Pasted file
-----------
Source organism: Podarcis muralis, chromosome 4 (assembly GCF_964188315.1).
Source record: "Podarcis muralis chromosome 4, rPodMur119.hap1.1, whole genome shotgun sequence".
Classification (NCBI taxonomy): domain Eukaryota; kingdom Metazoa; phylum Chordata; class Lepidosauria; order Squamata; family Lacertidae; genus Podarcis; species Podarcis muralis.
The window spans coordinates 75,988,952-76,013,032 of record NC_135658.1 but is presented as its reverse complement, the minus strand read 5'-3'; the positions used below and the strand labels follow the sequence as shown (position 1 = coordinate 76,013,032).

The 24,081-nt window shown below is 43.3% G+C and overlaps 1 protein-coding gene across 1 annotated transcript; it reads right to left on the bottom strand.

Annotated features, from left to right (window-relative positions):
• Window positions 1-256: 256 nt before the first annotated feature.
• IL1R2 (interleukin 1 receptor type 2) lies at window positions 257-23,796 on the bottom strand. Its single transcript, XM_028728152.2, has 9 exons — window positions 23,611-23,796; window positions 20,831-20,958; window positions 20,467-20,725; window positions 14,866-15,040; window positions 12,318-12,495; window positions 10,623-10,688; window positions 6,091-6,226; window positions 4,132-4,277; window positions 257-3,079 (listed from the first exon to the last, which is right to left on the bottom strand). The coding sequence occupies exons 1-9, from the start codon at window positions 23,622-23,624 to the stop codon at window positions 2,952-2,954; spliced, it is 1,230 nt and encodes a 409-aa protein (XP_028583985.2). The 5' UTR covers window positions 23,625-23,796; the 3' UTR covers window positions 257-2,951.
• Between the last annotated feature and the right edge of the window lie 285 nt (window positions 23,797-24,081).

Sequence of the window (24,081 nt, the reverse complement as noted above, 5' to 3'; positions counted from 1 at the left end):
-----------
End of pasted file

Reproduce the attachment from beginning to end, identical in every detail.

Source organism: Podarcis muralis, chromosome 4 (assembly GCF_964188315.1).
Source record: "Podarcis muralis chromosome 4, rPodMur119.hap1.1, whole genome shotgun sequence".
Classification (NCBI taxonomy): domain Eukaryota; kingdom Metazoa; phylum Chordata; class Lepidosauria; order Squamata; family Lacertidae; genus Podarcis; species Podarcis muralis.
The window spans coordinates 75,988,952-76,013,032 of record NC_135658.1 but is presented as its reverse complement, the minus strand read 5'-3'; the positions used below and the strand labels follow the sequence as shown (position 1 = coordinate 76,013,032).

The 24,081-nt window shown below is 43.3% G+C and overlaps 1 protein-coding gene across 1 annotated transcript; it reads right to left on the bottom strand.

Annotated features, from left to right (window-relative positions):
• Window positions 1-256: 256 nt before the first annotated feature.
• IL1R2 (interleukin 1 receptor type 2) lies at window positions 257-23,796 on the bottom strand. Its single transcript, XM_028728152.2, has 9 exons — window positions 23,611-23,796; window positions 20,831-20,958; window positions 20,467-20,725; window positions 14,866-15,040; window positions 12,318-12,495; window positions 10,623-10,688; window positions 6,091-6,226; window positions 4,132-4,277; window positions 257-3,079 (listed from the first exon to the last, which is right to left on the bottom strand). The coding sequence occupies exons 1-9, from the start codon at window positions 23,622-23,624 to the stop codon at window positions 2,952-2,954; spliced, it is 1,230 nt and encodes a 409-aa protein (XP_028583985.2). The 5' UTR covers window positions 23,625-23,796; the 3' UTR covers window positions 257-2,951.
• Between the last annotated feature and the right edge of the window lie 285 nt (window positions 23,797-24,081).

Sequence of the window (24,081 nt, the reverse complement as noted above, 5' to 3'; positions counted from 1 at the left end):